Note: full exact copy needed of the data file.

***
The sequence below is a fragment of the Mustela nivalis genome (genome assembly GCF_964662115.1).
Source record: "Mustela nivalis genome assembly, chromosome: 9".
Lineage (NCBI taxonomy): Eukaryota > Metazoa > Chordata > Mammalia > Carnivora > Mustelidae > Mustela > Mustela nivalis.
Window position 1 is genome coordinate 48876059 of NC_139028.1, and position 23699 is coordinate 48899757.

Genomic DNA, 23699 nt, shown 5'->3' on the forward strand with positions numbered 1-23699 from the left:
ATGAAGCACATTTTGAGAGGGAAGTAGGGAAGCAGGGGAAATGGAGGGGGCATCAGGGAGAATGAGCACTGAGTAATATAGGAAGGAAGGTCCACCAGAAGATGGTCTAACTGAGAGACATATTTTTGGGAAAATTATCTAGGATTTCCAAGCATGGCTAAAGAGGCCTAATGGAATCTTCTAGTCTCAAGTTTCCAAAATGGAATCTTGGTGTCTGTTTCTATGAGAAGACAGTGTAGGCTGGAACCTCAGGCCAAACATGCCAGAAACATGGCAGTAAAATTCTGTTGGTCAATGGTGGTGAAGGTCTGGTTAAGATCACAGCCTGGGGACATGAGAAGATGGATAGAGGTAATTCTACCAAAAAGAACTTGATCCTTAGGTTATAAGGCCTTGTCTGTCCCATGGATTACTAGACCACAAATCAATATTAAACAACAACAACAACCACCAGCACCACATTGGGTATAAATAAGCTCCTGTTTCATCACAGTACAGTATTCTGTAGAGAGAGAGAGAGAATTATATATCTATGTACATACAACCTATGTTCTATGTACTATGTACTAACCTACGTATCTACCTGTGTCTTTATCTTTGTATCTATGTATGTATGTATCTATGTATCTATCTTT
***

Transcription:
The sequence below is a fragment of the Mustela nivalis genome (genome assembly GCF_964662115.1).
Source record: "Mustela nivalis genome assembly, chromosome: 9".
Lineage (NCBI taxonomy): Eukaryota > Metazoa > Chordata > Mammalia > Carnivora > Mustelidae > Mustela > Mustela nivalis.
Window position 1 is genome coordinate 48876059 of NC_139028.1, and position 23699 is coordinate 48899757.

Genomic DNA, 23699 nt, shown 5'->3' on the forward strand with positions numbered 1-23699 from the left:
ATGAAGCACATTTTGAGAGGGAAGTAGGGAAGCAGGGGAAATGGAGGGGGCATCAGGGAGAATGAGCACTGAGTAATATAGGAAGGAAGGTCCACCAGAAGATGGTCTAACTGAGAGACATATTTTTGGGAAAATTATCTAGGATTTCCAAGCATGGCTAAAGAGGCCTAATGGAATCTTCTAGTCTCAAGTTTCCAAAATGGAATCTTGGTGTCTGTTTCTATGAGAAGACAGTGTAGGCTGGAACCTCAGGCCAAACATGCCAGAAACATGGCAGTAAAATTCTGTTGGTCAATGGTGGTGAAGGTCTGGTTAAGATCACAGCCTGGGGACATGAGAAGATGGATAGAGGTAATTCTACCAAAAAGAACTTGATCCTTAGGTTATAAGGCCTTGTCTGTCCCATGGATTACTAGACCACAAATCAATATTAAACAACAACAACAACCACCAGCACCACATTGGGTATAAATAAGCTCCTGTTTCATCACAGTACAGTATTCTGTAGAGAGAGAGAGAGAATTATATATCTATGTACATACAACCTATGTTCTATGTACTATGTACTAACCTACGTATCTACCTGTGTCTTTATCTTTGTATCTATGTATGTATGTATCTATGTATCTATCTTT